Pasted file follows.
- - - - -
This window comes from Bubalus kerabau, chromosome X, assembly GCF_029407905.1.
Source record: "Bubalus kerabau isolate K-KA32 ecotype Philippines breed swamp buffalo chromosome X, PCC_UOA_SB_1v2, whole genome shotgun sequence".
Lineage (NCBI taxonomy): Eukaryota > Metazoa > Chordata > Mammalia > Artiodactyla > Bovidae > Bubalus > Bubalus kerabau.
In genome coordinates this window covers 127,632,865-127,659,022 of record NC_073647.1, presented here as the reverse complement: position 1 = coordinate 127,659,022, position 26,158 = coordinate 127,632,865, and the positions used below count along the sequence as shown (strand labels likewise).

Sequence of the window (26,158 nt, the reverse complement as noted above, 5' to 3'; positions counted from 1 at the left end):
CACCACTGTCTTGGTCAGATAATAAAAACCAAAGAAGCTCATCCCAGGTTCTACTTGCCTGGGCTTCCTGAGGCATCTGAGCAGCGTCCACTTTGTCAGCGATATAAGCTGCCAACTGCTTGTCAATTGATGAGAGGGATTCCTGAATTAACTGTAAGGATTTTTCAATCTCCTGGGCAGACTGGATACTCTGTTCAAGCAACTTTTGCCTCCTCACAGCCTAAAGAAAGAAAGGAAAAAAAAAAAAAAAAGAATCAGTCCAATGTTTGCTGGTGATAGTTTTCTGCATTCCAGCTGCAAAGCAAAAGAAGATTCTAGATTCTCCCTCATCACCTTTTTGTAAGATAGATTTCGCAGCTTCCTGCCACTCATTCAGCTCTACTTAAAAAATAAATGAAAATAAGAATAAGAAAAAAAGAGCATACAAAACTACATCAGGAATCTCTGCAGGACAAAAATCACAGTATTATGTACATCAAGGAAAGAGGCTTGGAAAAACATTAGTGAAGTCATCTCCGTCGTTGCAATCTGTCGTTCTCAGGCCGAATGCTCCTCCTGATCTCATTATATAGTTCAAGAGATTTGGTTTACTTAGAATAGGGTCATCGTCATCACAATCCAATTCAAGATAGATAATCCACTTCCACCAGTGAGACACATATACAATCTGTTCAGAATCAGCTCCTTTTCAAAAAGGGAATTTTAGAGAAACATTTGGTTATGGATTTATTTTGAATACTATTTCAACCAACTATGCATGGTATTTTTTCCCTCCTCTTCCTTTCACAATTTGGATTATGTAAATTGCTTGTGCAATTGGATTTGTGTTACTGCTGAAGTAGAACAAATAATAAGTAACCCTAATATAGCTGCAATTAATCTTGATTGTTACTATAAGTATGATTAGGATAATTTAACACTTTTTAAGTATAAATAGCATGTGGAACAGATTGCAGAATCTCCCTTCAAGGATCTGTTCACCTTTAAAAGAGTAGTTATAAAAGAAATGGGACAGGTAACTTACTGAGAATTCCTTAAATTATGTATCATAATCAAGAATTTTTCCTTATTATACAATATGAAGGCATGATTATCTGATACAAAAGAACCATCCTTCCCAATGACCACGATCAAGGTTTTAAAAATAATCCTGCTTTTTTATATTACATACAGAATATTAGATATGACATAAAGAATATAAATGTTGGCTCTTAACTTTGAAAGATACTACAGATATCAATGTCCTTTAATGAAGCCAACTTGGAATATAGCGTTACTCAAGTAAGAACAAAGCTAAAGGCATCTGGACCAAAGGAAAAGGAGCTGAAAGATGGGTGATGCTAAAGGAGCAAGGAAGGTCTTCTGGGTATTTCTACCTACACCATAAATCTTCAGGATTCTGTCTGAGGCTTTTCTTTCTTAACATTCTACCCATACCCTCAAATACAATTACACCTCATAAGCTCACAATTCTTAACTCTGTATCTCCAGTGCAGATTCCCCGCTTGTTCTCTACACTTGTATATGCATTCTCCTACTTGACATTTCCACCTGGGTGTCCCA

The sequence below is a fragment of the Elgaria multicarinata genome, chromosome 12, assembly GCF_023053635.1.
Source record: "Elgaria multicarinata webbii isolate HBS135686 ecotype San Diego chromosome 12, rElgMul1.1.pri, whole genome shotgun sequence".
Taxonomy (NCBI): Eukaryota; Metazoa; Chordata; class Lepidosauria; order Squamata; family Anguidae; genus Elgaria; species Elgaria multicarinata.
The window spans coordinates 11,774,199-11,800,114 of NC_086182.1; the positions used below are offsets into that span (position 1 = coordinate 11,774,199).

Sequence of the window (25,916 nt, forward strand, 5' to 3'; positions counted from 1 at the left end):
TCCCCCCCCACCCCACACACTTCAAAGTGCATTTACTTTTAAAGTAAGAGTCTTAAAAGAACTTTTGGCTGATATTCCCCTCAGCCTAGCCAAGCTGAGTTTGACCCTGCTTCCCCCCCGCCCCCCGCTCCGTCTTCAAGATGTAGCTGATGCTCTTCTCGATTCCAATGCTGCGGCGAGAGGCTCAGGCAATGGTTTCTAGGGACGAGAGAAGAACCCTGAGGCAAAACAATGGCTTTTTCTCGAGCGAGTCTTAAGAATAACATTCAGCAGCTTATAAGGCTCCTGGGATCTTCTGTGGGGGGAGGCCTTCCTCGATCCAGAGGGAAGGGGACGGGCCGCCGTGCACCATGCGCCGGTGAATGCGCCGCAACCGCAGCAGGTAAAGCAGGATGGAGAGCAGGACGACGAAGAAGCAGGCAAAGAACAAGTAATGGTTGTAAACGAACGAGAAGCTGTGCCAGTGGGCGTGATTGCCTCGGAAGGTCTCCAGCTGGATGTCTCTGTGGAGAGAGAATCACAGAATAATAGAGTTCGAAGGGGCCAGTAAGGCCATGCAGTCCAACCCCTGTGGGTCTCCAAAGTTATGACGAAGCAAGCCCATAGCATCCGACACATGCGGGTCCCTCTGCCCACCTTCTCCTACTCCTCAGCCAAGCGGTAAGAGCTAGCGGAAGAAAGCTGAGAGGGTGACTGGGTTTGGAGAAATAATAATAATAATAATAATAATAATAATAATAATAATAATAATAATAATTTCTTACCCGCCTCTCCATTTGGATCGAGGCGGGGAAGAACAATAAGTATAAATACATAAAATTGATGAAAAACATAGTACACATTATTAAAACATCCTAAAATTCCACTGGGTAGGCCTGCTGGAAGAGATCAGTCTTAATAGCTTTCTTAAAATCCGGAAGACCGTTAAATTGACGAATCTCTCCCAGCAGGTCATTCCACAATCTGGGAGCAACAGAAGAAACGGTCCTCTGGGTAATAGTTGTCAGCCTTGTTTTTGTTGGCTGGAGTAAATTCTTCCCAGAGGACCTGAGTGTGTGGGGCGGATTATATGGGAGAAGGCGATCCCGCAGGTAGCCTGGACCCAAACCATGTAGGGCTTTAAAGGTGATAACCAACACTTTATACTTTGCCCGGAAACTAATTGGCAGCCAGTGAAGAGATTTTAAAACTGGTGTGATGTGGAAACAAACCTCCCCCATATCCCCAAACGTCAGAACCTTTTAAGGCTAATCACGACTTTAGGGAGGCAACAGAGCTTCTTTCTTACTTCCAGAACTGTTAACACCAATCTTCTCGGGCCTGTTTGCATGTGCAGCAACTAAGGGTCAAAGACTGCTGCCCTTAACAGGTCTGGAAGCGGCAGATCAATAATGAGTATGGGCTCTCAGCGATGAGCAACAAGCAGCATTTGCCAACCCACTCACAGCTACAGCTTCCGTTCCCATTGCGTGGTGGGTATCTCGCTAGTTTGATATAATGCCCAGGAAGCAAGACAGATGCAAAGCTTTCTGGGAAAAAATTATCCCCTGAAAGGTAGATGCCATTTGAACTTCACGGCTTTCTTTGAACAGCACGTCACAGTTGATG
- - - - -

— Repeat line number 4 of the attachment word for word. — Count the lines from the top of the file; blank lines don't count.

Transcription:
In genome coordinates this window covers 127,632,865-127,659,022 of record NC_073647.1, presented here as the reverse complement: position 1 = coordinate 127,659,022, position 26,158 = coordinate 127,632,865, and the positions used below count along the sequence as shown (strand labels likewise).